Since grade two, Neava Thomson has been participating in her elementary school’s running club, despite her physical limitations.
Last Thursday, the tables turned, with the introduction of six sport wheelchairs to Ecole Isabella Dicken Elementary School (EIDES).
Thomson watched from the back of the crowd as her grade four peers excitedly flocked around the new machines, introduced as a part of a new athletics program at EIDES which aims to promote inclusion.
The group of around 30 students split into groups and took part in a team relay. Students took on the challenge of weaving through a set of cones to where they had to throw a beanbag into a hula-hoop.
By far, the fastest of them all was Thomson, who weaved through the cones with relative ease.
‘Great’ and ‘awesome’ were words that she used to describe the first gym class with the new chairs.
These new chairs are the stepping stone for the introduction of many new wheelchair sports into the school’s physical activity programs.
Since the age of two, Thomson has been using a walker and harness to support her while she walks. Her most recent model is the R82 Crocodile, which she continues to upgrade as she grows.
“It’s awesome, in a small town, we don’t have the opportunity to see any kind of wheelchair sports, or even have access to try them, so this is huge,” said Neava’s mother, Kaliegh Thomson.
Pediatric Physiotherapist Helen McAllister, in partnership with Let’s Play BC and Therapeutic Rehabilitation for East Kootenay Kids, was responsible for introducing the wheelchairs to EIDES.
Let’s Play’s mission is to promote inclusion for children of all physical abilities, particularly geared toward those with physical disabilities. It also aims to educate those who are able bodied about what physical inclusion is all about.
McAllister explained that in larger centres, access to this program is more frequent, but in rural communities it is not. In most rural communities, she explained, there are no extracurricular after-school sport wheelchair programs.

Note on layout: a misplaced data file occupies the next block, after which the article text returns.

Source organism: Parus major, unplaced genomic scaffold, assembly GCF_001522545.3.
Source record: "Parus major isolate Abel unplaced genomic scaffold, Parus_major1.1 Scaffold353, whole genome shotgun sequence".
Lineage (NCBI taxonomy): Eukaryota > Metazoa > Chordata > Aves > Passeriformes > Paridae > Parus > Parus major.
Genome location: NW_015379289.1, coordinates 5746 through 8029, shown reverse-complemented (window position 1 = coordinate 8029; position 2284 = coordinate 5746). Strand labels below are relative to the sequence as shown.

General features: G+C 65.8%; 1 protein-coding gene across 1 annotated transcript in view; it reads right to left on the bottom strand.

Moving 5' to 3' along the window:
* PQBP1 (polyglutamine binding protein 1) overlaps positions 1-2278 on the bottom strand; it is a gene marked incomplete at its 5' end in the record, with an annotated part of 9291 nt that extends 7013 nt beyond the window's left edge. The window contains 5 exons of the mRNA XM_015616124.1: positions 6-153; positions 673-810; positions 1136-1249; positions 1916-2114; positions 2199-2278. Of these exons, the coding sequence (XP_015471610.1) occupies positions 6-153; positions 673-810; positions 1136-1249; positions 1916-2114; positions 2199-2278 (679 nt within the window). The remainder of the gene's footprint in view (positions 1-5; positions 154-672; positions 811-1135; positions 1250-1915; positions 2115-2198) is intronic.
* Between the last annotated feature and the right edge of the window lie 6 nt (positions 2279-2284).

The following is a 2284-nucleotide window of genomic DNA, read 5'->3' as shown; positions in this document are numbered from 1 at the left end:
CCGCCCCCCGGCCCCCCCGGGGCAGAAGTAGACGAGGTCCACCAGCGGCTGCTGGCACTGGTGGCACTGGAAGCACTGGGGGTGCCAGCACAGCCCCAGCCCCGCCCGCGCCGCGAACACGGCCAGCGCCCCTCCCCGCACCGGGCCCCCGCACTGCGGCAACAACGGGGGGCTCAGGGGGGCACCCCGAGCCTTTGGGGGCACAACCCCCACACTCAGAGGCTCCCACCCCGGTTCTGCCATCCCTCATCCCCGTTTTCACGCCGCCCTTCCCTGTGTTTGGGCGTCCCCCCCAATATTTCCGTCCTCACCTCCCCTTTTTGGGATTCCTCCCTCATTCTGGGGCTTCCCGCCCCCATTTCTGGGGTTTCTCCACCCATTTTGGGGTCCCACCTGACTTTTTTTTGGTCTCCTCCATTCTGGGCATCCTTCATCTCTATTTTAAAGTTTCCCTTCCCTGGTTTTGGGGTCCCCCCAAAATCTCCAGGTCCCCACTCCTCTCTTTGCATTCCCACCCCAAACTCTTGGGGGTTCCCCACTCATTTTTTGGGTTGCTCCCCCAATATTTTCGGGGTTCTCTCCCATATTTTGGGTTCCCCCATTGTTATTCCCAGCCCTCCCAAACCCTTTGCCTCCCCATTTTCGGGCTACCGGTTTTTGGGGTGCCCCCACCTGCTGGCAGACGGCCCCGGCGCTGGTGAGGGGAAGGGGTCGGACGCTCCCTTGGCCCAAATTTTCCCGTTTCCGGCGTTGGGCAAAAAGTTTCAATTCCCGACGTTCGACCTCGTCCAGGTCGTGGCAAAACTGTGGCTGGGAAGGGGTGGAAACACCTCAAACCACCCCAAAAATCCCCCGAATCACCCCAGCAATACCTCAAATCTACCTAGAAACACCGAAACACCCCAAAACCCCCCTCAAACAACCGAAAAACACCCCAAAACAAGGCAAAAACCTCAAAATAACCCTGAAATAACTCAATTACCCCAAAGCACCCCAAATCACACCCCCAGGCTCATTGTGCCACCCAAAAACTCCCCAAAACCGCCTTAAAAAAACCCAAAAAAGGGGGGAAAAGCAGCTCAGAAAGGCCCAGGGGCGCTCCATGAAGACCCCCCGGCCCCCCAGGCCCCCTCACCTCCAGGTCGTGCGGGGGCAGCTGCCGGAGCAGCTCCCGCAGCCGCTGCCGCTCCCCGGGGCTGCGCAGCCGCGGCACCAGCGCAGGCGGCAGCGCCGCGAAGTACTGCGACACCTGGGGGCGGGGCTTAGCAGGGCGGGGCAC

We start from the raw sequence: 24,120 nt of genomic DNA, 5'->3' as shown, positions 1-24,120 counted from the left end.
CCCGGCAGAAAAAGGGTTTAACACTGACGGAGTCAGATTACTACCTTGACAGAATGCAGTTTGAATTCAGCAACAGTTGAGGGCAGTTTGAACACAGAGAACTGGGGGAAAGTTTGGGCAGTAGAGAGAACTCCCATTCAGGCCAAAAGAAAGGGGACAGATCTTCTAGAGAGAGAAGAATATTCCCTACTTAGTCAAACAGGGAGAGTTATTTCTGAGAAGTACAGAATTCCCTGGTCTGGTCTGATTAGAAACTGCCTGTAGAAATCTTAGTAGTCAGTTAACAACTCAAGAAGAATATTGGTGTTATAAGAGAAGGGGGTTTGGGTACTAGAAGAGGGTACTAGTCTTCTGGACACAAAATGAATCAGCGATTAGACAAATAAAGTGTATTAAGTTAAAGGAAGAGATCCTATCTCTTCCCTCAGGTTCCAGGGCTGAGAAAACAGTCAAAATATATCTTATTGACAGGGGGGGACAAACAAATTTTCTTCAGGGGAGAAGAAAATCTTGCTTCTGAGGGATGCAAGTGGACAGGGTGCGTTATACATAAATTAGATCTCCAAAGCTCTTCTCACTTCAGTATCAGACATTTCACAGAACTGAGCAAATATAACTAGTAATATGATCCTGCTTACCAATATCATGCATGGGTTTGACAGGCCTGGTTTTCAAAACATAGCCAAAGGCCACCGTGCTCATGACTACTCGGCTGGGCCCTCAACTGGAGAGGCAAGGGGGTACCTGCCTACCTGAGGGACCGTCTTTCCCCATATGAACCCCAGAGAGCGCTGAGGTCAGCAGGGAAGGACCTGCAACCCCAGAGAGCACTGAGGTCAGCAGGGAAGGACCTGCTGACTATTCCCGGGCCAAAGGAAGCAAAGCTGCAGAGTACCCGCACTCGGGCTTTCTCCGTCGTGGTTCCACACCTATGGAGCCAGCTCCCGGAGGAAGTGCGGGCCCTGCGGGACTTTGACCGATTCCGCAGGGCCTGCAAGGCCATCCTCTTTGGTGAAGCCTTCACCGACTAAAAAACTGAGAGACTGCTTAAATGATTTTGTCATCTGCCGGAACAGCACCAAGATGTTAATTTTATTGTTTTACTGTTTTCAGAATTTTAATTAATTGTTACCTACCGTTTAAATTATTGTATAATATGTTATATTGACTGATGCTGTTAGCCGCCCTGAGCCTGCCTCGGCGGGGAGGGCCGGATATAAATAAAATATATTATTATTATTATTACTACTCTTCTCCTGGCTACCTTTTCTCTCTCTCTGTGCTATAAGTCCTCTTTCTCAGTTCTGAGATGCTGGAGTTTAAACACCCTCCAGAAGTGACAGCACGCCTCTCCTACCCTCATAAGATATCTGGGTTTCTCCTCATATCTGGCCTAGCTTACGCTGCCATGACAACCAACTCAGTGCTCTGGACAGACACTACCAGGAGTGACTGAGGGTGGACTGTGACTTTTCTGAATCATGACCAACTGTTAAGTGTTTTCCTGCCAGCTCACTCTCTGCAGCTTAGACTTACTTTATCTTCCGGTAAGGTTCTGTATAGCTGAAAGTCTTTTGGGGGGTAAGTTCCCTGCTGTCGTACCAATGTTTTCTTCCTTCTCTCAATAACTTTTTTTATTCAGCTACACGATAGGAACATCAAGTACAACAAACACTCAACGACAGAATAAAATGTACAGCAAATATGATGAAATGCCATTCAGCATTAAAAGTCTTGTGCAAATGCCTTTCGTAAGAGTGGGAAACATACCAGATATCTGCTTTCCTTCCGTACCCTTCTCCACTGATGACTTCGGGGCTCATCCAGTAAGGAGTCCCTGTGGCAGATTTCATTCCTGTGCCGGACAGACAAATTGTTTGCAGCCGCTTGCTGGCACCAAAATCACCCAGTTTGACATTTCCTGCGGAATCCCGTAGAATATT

“Let’s Play BC wanted to tap in and reach out to rural communities and say, we want to make it available to others as well,” said McAllister.
Through her work, McAllister was able to access the wheelchairs and bring them to the elementary school. When she first proposed the idea to EIDES, the school was enthusiastically on board.
“This is the perfect school for it, they’re all about that, willing to open whatever doors they can,” said McAllister.
“Mrs. Laden is going to incorporate them (wheelchairs) in all her P.E. classes so everybody gets an opportunity to learn about inclusion, abilities, and physical literacy of all abilities,” she said.
During the relay, students in line jumped up and down with excitment as they waited for their turn to go.
“Everyone was saying, that’s so fun!” said Neava after the class had ended.
Many students also commented on how much harder it was to use the chairs than they had originally imagined.
“We had the conversations around how much easier it is for them as able-bodied individuals to move around without the need of a sport wheelchair,” said Kaliegh.
“Whereas Neava today was able to participate in a sport program where it was easier for her to do it in the sport wheelchair rather than having to try and manage [with] her walker.”
Kaliegh said it was encouraging to see her daughter’s peers embrace this new form of transportation with such joy and enthusiasm.
“It’s exciting, it’s just going to spread, to their parents, to their friends,” she said.